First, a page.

The Americans and the Jews, as I said, are the peoples most commonly accused of being the All-Powerful, and they are quite frequently considered to be the same thing--or don't you remember the El Periodico cartoons of the American flag with the Star of David in the corner blue field? This is where the meme "The Jewish lobby controls the USA" comes from, in case you were wondering.

This is also why it's just as offensive for a European to say, as so many do, "Oh, individual Americans are all right, you're cool, it's just most of them are ignorant or materialistic or whatever, and it's the system's fault, the society's fault" as it is to substitute "Jews" (or "Catalans", as many people in Castile would--the Catalans aren't seen as the All-Powerful themselves but rather as sellouts to the All-Powerful) in that statement for "Americans". It's the same conspiracy theory.

I'm not letting us Americans off the hook. A lot of your moron Americans who believe in idiot conspiracy theories--the CIA killed Kennedy, the Defense Department is covering up what they know about UFOs, there are satanic perverts running our nursery schools--are guilty of the same thing, except the US government is the All-Powerful in their eyes. Unless it's the UN or the Masons or the Trilateral Commission or the British royal family or just "big business" or "the corporations" or the cattle mutilators or whatever.

Anyway, check out this article on anti-Americanism and anti-Semitism from Front Page. I especially liked this section:

But another element of the new anti-Semitism is often overlooked: The time frame for this resurgence of judeophobia corresponds with the intensification of international links that took place in the 1990s. “People are losing their compass,” observes Dan Dinar, a historian at Hebrew University. “A worldwide stock market, a new form of money, no borders. Concepts like country, nationality, everything is in doubt. They are looking for the ones who are guilty for this new situation and they find the Jews.” The backlash against globalization unites all elements of the political spectrum through a common cause, and in doing so it sometimes fosters a common enemy—what French Jewish leader Roger Cukierman calls an anti-Semitic “brown-green-red alliance” among ultra-nationalists, the populist green movement, and communism’s fellow travelers. The new anti-Semitism is unique because it seamlessly stitches together the various forms of old anti-Semitism: The far right’s conception of the Jew (a fifth column, loyal only to itself, undermining economic sovereignty and national culture), the far left’s conception of the Jew (capitalists and usurers, controlling the international economic system), and the “blood libel” Jew (murderers and modern-day colonial oppressors).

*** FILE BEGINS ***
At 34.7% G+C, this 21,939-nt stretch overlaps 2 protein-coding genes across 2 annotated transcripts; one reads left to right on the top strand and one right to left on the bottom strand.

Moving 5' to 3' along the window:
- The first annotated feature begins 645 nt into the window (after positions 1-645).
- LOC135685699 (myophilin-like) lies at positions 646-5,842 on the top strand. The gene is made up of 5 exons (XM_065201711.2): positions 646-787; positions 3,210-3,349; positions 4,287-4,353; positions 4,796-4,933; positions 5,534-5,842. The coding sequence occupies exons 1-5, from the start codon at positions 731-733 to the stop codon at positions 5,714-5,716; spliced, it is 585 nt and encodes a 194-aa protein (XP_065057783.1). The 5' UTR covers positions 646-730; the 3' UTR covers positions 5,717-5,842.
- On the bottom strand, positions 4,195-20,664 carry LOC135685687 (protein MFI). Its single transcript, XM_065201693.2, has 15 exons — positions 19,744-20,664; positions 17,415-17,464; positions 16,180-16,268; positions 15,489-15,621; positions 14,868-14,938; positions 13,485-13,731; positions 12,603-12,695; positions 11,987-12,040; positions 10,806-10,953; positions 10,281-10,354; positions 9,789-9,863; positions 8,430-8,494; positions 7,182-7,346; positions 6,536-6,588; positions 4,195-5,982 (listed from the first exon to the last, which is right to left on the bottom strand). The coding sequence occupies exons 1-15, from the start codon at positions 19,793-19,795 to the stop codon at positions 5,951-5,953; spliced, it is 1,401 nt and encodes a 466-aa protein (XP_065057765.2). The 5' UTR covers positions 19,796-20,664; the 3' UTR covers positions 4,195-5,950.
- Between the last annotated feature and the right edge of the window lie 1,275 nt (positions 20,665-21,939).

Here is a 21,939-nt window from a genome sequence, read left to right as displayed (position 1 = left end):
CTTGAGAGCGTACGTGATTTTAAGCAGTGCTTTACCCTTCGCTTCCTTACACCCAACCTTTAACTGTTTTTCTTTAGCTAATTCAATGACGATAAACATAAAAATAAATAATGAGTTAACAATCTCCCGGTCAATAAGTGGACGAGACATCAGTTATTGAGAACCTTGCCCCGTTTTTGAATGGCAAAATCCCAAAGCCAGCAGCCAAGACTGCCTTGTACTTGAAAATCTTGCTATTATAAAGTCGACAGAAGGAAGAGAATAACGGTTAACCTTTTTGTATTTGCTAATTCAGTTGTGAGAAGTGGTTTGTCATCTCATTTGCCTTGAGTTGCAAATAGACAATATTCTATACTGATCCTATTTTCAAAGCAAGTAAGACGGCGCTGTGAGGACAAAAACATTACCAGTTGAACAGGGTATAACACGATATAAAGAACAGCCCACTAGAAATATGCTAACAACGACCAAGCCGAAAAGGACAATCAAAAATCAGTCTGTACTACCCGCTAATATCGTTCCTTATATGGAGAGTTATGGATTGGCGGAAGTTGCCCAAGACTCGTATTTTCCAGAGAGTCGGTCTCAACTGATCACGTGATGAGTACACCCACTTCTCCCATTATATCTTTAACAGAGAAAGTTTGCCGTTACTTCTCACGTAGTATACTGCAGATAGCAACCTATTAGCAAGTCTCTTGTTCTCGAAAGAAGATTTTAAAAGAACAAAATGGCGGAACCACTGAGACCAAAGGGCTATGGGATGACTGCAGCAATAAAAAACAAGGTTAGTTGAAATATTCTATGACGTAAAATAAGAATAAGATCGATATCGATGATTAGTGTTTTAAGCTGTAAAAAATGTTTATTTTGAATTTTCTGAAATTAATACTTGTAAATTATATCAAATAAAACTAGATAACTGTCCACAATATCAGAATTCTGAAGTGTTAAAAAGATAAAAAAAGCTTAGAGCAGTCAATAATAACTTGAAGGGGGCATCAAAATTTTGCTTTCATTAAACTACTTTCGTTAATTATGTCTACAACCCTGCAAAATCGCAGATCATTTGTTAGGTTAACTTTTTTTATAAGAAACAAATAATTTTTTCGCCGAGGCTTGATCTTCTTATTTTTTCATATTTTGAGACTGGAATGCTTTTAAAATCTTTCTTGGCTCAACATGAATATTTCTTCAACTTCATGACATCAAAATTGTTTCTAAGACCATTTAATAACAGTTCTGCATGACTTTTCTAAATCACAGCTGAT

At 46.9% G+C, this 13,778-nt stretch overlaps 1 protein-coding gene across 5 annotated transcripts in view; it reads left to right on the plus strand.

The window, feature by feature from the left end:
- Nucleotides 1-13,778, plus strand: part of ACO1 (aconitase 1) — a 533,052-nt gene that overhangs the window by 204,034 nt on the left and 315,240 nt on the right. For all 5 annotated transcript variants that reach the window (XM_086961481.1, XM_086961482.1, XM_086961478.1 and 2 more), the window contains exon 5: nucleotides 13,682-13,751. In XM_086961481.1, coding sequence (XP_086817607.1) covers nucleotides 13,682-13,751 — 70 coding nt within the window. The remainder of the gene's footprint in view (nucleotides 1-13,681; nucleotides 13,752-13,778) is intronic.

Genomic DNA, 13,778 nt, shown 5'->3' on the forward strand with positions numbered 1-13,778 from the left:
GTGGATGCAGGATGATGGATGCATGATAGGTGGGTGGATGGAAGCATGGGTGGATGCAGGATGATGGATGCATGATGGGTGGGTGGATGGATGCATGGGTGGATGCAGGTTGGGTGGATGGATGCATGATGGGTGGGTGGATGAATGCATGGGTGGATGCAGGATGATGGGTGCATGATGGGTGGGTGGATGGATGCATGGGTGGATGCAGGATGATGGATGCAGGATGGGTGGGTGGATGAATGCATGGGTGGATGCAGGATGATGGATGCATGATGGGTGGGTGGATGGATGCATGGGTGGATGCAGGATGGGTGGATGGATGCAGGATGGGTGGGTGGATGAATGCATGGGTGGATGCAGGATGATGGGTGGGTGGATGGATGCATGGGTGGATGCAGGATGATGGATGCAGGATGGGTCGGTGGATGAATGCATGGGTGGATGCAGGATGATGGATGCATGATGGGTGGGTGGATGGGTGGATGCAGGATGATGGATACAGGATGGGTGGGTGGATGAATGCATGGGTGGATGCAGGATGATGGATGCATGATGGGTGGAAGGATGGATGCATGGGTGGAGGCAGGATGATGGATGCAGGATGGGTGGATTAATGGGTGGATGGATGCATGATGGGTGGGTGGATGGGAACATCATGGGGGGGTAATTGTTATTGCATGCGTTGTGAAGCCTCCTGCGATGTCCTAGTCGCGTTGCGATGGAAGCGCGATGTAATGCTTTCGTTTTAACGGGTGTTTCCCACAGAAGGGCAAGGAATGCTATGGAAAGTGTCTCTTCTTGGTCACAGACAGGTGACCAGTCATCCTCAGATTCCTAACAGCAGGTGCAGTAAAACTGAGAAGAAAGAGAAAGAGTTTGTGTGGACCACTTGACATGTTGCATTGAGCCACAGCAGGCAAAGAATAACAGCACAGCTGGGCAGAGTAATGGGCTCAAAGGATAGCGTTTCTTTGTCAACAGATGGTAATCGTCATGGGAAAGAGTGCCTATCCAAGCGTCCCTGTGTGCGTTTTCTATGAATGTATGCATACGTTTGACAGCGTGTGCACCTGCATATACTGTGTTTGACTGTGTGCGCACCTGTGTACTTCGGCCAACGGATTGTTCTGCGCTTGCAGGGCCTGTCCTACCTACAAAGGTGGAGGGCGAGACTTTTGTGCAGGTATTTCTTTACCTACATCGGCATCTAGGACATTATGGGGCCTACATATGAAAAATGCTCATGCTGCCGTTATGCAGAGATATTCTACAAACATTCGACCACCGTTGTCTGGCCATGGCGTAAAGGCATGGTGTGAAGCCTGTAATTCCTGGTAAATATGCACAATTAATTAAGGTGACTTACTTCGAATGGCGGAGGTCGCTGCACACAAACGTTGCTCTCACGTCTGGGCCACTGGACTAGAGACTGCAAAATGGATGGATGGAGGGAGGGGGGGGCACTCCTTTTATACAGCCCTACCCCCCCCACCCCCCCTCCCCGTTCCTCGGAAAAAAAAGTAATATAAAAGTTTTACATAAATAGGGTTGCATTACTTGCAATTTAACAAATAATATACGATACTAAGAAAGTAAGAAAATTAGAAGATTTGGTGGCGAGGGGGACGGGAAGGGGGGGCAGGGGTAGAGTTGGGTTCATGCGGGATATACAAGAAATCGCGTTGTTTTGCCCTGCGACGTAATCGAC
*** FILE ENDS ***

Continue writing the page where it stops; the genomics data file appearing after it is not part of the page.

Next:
Yep. That's what we have here in Catalonia. All European nationalisms are mildly, at least, anti-Semitic, and Catalan nationalism is no exception. Fortunately our "browns", the Republican Left more obnoxious than Convergence, aren't too awful. Neither is real hardcore right wing and they both at least make nice noises about diversity occasionally. They do tend to be instinctively anti-American culturally--of course, that's why they're nationalists, they don't want non-Catalan stuff, or at least they don't want non-Catalan stuff that they didn't carefully choose for themselves, and America is by far the most culturally active and therefore "aggressive" society on earth, so it's the biggest enemy of the Catalan nationalist since it has more influence than any other (except the Castilian-Andalusian culture, which is much more of a threat to the Catalanistas because it's much closer and there's an enormous Spanish-speaking fifth column in the high schools recruiting nice Catalan-speaking boys and girls into smoking hash, getting tanked up in the streets ("el botellon"), listening to Estopa, and pronouncing "es que" "ejjjkay").

Our greens are linked both with our browns--ecologism and "land and blood" nationalism tend to go together--and our reds. My impression is that there are two different green parties in Catalonia; one is more nationalist and conservative, and it's linked to the Republican Left, and the other is more internationalist, hard leftist, and Spanish-speaking, and they're linked with Initiative for Catalonia, the local Communists' official name.